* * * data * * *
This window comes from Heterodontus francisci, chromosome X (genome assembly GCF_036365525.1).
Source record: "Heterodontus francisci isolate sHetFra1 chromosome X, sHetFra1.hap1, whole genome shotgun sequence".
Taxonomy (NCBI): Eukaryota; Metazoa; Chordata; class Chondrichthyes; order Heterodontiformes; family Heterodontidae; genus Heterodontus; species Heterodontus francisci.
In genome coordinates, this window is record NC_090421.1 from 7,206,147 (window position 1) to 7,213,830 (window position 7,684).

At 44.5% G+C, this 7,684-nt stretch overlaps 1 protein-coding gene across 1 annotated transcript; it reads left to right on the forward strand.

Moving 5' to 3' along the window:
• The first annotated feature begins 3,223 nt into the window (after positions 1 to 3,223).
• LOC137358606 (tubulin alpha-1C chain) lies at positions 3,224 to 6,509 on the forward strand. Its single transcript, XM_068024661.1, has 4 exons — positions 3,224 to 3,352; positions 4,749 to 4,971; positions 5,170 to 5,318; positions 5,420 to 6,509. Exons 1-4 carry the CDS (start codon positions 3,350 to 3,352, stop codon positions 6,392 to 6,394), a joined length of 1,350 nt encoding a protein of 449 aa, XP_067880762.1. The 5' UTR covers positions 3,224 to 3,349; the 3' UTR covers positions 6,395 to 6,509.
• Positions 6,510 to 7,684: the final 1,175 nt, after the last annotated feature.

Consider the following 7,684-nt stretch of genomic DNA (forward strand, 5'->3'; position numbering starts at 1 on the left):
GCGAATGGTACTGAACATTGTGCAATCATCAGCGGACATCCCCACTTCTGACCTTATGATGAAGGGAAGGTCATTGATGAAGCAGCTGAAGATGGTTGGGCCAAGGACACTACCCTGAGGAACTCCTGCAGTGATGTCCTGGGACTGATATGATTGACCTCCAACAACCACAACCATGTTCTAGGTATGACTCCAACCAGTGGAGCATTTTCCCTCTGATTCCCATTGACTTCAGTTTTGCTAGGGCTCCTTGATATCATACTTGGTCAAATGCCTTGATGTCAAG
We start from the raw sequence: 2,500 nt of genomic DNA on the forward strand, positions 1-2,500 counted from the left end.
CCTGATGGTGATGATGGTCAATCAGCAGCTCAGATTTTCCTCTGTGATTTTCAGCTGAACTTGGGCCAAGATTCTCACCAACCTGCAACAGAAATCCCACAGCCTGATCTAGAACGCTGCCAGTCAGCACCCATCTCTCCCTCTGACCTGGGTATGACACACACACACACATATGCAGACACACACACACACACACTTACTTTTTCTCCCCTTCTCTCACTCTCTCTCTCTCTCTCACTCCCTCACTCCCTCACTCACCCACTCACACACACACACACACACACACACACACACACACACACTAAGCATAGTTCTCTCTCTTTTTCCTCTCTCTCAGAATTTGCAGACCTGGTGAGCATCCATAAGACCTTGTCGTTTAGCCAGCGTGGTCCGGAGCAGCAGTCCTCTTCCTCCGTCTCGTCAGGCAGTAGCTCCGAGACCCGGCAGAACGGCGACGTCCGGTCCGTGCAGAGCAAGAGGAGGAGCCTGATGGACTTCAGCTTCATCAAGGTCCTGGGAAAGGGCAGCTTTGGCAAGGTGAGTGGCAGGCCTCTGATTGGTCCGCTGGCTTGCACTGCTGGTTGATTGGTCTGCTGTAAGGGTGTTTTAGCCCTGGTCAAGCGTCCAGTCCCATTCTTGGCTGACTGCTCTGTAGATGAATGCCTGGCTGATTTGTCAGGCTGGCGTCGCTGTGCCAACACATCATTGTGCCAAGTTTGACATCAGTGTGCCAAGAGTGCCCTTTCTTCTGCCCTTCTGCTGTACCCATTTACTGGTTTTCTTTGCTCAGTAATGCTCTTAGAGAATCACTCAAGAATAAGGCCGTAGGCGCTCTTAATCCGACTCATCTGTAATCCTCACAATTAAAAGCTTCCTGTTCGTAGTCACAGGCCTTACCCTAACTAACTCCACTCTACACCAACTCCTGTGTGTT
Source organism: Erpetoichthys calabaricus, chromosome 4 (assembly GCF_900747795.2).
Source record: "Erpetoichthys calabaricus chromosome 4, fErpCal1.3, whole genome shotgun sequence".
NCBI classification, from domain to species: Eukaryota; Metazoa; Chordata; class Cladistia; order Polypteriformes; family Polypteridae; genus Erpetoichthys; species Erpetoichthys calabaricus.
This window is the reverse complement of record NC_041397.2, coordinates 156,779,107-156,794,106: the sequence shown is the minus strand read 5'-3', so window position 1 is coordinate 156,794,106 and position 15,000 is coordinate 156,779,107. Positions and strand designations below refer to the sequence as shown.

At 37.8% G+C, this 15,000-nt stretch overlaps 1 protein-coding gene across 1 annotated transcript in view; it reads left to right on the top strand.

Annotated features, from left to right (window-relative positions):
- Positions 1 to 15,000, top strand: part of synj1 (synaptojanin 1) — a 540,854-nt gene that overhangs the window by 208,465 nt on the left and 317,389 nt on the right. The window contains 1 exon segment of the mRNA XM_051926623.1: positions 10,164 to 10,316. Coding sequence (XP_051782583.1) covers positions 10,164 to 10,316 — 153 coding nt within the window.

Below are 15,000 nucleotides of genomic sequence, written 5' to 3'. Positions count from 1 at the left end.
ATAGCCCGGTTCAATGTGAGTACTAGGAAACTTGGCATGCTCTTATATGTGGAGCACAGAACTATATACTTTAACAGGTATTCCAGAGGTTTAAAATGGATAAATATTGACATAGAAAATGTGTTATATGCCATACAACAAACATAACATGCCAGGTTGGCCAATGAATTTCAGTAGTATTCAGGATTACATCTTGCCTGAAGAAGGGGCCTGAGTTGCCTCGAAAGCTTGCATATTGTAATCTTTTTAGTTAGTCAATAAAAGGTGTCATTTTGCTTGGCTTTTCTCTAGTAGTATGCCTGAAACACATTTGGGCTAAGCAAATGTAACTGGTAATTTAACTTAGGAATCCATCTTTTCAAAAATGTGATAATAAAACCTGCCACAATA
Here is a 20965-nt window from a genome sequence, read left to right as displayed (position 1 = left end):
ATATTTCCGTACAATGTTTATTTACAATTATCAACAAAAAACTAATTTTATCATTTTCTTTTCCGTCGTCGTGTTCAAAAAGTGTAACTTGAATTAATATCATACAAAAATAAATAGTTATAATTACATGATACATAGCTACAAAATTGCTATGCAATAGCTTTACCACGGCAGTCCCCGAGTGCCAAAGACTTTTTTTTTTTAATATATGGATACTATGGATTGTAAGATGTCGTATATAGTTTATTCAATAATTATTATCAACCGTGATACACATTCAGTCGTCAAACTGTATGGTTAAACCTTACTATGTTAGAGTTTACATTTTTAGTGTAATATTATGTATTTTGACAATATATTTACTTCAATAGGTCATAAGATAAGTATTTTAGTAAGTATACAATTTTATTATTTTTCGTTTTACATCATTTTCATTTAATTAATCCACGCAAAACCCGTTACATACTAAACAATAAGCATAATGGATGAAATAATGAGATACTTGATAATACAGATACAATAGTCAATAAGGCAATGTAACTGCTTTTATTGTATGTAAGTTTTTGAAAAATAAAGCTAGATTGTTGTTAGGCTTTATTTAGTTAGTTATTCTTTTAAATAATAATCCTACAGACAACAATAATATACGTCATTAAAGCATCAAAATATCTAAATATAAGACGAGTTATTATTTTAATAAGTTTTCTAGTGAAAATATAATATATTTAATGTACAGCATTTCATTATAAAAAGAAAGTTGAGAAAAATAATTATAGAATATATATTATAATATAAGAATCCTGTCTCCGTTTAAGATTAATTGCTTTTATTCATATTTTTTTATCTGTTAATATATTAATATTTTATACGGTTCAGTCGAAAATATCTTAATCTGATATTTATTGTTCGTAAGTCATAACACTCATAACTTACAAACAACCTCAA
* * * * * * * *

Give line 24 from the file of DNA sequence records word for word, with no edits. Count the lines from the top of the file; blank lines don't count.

ATATTTCCGTACAATGTTTATTTACAATTATCAACAAAAAACTAATTTTATCATTTTCTTTTCCGTCGTCGTGTTCAAAAAGTGTAACTTGAATTAATATCATACAAAAATAAATAGTTATAATTACATGATACATAGCTACAAAATTGCTATGCAATAGCTTTACCACGGCAGTCCCCGAGTGCCAAAGACTTTTTTTTTTTAATATATGGATACTATGGATTGTAAGATGTCGTATATAGTTTATTCAATAATTATTATCAACCGTGATACACATTCAGTCGTCAAACTGTATGGTTAAACCTTACTATGTTAGAGTTTACATTTTTAGTGTAATATTATGTATTTTGACAATATATTTACTTCAATAGGTCATAAGATAAGTATTTTAGTAAGTATACAATTTTATTATTTTTCGTTTTACATCATTTTCATTTAATTAATCCACGCAAAACCCGTTACATACTAAACAATAAGCATAATGGATGAAATAATGAGATACTTGATAATACAGATACAATAGTCAATAAGGCAATGTAACTGCTTTTATTGTATGTAAGTTTTTGAAAAATAAAGCTAGATTGTTGTTAGGCTTTATTTAGTTAGTTATTCTTTTAAATAATAATCCTACAGACAACAATAATATACGTCATTAAAGCATCAAAATATCTAAATATAAGACGAGTTATTATTTTAATAAGTTTTCTAGTGAAAATATAATATATTTAATGTACAGCATTTCATTATAAAAAGAAAGTTGAGAAAAATAATTATAGAATATATATTATAATATAAGAATCCTGTCTCCGTTTAAGATTAATTGCTTTTATTCATATTTTTTTATCTGTTAATATATTAATATTTTATACGGTTCAGTCGAAAATATCTTAATCTGATATTTATTGTTCGTAAGTCATAACACTCATAACTTACAAACAACCTCAA